Marijuana is less dangerous than some substances in other schedules, but it will stay in Schedule I for now, DEA said Thursday. The agency also said that it supports marijuana research, is developing an online application system to apply for Schedule I research registrations, and will allow more manufacturers to grow marijuana for research.
DEA says FDA analysis shows marijuana’s medical effectiveness has not been proven
In a letter to the governors of Rhode Island and Washington and a resident of New Mexico, who had asked that marijuana be removed from Schedule I, DEA Acting Administrator Chuck Rosenberg said it is wrong to think of the federal drug schedules “as an escalating ‘danger’ scale,” like the Richter scale for earthquakes. Instead, he said, the schedules are determined by statutory criteria based on medical and scientific evidence.
DEA cannot reschedule marijuana, Rosenberg said, because an analysis by FDA and the National Institute on Drug Abuse (“NIDA”) showed marijuana’s effectiveness in treating medical conditions has not been proven; it has a high potential for abuse; and it lacks accepted safety for use under medical supervision. DEA’s full responses to the rescheduling petitions are available here and here.
DEA’s decision to keep marijuana in the class of drugs with “no currently accepted medical use” puts the federal government at odds with 25 states and the District of Columbia, all of which have passed laws allowing the use of marijuana for medical purposes.
Rosenberg said that marijuana must be studied further in scientifically-valid, well-controlled clinical trials under investigational new drug applications. He also said that the drug approval process is the proper way to assess whether a product derived from marijuana or its constituent parts is safe and effective for medical use.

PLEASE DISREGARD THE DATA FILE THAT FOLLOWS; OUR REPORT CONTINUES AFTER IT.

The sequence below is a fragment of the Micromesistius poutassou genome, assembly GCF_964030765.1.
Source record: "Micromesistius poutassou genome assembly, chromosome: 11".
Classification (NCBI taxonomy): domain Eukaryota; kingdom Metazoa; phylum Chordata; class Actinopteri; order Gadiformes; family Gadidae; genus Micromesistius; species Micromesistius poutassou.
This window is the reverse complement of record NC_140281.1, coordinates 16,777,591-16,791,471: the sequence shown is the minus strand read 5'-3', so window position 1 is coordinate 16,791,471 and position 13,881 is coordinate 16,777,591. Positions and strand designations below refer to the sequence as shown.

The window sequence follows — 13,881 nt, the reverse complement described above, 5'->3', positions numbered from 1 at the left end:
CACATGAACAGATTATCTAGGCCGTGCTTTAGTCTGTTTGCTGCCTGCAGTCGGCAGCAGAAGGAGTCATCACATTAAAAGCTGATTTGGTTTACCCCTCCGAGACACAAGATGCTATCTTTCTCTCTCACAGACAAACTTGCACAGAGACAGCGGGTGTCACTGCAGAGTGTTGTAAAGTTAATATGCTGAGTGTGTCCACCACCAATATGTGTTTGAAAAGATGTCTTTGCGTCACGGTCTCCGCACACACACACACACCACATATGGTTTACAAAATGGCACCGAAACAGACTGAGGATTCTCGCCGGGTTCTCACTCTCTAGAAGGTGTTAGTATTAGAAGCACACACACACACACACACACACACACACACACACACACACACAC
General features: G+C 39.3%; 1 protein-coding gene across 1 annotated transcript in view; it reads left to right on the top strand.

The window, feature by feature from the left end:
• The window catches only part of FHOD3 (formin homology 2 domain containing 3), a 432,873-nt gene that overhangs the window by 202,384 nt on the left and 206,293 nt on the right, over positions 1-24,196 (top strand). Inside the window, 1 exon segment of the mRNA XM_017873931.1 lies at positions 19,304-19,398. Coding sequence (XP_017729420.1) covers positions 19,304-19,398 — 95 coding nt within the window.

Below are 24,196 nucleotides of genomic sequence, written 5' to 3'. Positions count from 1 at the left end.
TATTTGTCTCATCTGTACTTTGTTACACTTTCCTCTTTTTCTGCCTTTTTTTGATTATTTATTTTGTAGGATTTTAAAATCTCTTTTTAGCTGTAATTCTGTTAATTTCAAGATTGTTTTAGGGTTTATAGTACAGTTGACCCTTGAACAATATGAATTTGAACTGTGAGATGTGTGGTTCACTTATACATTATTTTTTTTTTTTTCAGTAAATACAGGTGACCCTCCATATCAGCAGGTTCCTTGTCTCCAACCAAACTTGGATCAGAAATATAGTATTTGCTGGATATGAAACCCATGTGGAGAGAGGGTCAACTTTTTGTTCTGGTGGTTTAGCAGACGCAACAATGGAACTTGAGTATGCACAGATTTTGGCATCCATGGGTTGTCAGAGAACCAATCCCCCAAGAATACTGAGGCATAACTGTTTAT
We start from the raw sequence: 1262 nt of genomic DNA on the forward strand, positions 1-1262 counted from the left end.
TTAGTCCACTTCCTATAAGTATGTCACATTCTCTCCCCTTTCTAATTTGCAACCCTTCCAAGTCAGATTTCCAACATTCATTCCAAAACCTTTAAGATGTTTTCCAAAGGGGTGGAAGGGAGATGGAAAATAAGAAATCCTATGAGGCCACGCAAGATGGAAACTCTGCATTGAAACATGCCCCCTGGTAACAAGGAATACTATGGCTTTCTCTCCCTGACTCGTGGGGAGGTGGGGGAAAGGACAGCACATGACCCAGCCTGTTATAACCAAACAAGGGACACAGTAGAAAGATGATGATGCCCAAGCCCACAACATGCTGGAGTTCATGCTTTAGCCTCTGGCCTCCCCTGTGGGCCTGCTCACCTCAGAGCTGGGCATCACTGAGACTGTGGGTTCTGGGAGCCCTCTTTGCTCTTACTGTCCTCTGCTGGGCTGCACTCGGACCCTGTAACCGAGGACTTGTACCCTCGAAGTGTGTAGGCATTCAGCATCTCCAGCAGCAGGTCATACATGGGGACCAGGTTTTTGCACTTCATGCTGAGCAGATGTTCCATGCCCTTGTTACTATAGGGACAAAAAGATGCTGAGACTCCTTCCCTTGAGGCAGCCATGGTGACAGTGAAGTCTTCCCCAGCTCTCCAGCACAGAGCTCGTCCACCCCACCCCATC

DEA will increase the number of authorized marijuana manufacturers that supply researchers
Also on Thursday, DEA announced a policy change that will expand the number of DEA-registered marijuana manufacturers. The move could provide researchers with a more varied and robust supply of marijuana. Currently, only the University of Mississippi is authorized to grow marijuana for the 350 individuals and institutions registered to research marijuana, marijuana extracts, derivatives, and tetrahydrocannabinols (“THC”). Research is being conducted on marijuana’s effectiveness in treating conditions such as epilepsy and chronic pain, among others.
“[W]e will – as we have for many years – support and promote legitimate research regarding marijuana and its constituent parts,” Rosenberg wrote in the letter. He pledged that DEA will work with NIDA to ensure that there is a “sufficient supply of marijuana and its derivatives (in terms of quantity and the variety of chemical constituents) to support legitimate research needs.”